A Ninety-Degree Difference

A young friend once described dragonflies as being “all buzz and all wings.” It’s an apt description, although “jewel of the skies” seems equally appropriate.

It’s always a treat to find one at rest, showing off those jewel-like qualities. This one, which I take to be a pennant of some kind — perhaps a Halloween Pennant (Celithemis eponina) — was kind enough to remain at rest for several minutes. From my vantage point at the side of a county road, I was able to photograph it with a background of grasses on the other side of the ditch that was attracting so many of its kind.

Then, I decided to change position. Turning ninety degrees to my right, I posed the dragonfly against the gray and not necessarily appealing ditch water; the striations in the background are reflections of the reeds on the other side of the ditch.

It’s the same dragonfly and the same perch, shown only minutes apart, but the feel of the photo has changed. As in photography, so in life: what’s offered as ‘background’ — of a person or of an issue — can make quite a difference in our perception.

Comments always are welcome.

Meanwhile, Back at the Ditch

Wild irises along Brazoria County Road 306

After returning from my recent foray into the wilds of Bluebonnetland, I realized I was in danger of repeating a mistake I’ve made in the past. Despite knowing last year’s iris leaves had emerged in the ditches surrounding the San Bernard Wildlife Refuge, I put off a return visit; by the time I saw the irises again, the flowers were gone.

Not wanting to miss them this year, I decided to make a quick trip to the refuge to see if a few irises might still be blooming. They were: another form of ditch diamond to enjoy.

A different sort of flag

Everyone seems to agree that at least three iris species are native to Texas. This Southern Blue Flag (Iris virginica) may be the best known. I first heard the phrase ‘flag pond’ after moving to Texas, and misinterpreted the phrase. I assumed it meant a pond with a flag pole next to it. A pond filled with irises never occurred to me.

Two to three feet tall, Blue Flags can vary in color from very light blue to purple, leading me to suspect that the next two photos also show Blue Flags.

The Zigzag iris (Iris brevicaulis) has different growth habits. Flowers are borne on sprawling stems which typically zig-zag to a height of no more than fives inches. The specific epithet brevicaulis means ‘short-stemmed,’ and the long, strap-like green leaves often hide the blooms.

A zigzag Iris blooming only inches above the ground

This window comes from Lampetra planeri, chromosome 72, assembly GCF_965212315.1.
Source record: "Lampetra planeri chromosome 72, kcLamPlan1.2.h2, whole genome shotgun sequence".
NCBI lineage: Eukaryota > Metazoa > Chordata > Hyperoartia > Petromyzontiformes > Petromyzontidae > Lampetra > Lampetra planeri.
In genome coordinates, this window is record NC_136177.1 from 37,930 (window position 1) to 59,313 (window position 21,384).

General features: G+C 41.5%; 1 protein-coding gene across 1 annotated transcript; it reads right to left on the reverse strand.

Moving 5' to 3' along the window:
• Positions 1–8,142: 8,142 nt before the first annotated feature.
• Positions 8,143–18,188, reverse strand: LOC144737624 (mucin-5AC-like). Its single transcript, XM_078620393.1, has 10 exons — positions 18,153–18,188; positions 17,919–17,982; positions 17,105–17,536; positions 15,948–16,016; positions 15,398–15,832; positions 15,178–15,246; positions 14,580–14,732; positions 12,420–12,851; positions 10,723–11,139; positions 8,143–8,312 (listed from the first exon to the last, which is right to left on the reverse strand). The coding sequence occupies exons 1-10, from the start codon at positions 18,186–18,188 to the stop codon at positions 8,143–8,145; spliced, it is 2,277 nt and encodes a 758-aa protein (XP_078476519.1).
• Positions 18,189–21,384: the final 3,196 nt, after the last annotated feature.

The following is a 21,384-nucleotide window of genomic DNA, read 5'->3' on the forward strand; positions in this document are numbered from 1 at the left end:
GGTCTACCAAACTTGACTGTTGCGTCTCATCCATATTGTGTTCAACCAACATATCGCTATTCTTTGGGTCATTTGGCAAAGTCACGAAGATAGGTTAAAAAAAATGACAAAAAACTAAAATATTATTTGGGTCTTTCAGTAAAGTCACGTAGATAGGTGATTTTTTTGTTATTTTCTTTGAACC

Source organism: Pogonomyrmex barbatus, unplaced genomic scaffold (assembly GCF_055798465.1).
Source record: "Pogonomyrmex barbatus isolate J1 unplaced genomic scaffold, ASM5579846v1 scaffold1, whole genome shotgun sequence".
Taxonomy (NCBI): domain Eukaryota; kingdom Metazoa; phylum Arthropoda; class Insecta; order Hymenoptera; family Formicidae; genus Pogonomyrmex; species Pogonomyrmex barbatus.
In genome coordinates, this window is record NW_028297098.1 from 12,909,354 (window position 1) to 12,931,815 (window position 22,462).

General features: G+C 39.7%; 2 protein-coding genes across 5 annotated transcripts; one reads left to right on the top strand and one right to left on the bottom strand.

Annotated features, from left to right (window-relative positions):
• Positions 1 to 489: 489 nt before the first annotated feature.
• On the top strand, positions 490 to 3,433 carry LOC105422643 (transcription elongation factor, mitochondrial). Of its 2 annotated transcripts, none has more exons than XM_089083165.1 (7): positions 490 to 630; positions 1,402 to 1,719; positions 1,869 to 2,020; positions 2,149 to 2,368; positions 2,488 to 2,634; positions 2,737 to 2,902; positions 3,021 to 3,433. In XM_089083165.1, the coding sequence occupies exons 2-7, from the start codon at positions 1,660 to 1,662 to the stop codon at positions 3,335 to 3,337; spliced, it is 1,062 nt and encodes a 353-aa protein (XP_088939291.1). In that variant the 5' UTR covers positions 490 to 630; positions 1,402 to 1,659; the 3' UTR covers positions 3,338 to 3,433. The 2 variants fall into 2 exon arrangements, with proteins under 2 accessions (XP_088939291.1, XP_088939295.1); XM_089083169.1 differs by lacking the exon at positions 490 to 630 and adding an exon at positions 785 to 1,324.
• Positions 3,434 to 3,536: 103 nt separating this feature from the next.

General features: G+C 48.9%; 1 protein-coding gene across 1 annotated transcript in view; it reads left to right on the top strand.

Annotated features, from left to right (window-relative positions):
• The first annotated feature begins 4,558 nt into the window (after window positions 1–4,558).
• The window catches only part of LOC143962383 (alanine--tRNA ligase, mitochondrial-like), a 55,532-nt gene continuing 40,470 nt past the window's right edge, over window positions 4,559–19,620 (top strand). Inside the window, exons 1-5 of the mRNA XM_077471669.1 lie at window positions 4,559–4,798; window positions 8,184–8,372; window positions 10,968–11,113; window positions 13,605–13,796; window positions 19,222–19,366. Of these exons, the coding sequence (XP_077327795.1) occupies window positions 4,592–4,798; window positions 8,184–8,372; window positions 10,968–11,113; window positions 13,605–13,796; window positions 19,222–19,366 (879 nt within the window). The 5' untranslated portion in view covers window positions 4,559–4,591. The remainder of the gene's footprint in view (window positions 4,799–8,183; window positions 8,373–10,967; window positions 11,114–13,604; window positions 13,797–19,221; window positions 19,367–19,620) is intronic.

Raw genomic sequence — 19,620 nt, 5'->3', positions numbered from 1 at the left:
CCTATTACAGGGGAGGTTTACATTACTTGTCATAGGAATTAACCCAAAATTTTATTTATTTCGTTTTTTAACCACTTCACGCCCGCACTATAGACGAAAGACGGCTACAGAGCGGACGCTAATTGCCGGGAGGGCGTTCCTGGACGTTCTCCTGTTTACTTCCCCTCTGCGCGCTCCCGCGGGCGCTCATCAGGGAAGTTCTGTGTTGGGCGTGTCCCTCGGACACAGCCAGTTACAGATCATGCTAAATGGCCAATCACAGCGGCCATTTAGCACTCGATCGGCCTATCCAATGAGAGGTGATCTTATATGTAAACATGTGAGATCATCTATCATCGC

Color variations also exist among Zigzag Iris. While some sites describe the flower as lavender, others mention purple and yellow as possibilities. Given their short stature and the length of their sepals — substantially longer than their petals — I suspect this next pair might be Zigzag iris as well.

The colonies were pretty when seen from the road, but only a walk among them revealed their variety of color and form: except, of course, for the yellow iris, which demanded to be noticed.

Comments always are welcome.

The First of the Ditch Diamonds

You probably won’t find ‘ditch diamonds’ listed in any field guide to native plants. It’s my personal descriptor for a wide variety of wildflowers that prefer the damp — even wet — growing conditions that ditches generally provide.

Blue Flags, Water Canna, Alligator Flag, and Arrowhead are spring and summer delights that can be found in the ditches, along with the widespread and beloved Spider Lily (Hymenocallis liriosme) shown above. A common sight in coastal and southeastern Texas, it blooms from February through September, although our freezing weather slowed its emergence this year.

Still, the operative word is ‘slowed,’ not ‘stopped.’ Yesterday morning, as I traveled FM 2004 outside the town of Lake Jackson, a bit of white caught my eye. It was a single spider lily plant, in full bloom. Apart from the delight of finding my first ditch diamond of the year, I was amused by the timing. Commenting on my recent post about the cranefly orchid, Steve Schwartzman mentioned that our part of the state has another plant named for an insect: the spider lilies. Ever helpful, nature provided an example within twenty-four hours.

In time, ditches will fill with hundreds of these plants. For now, this single lovely specimen serves as a reminder that even when delayed, spring will not be denied.

 

Comments always are welcome.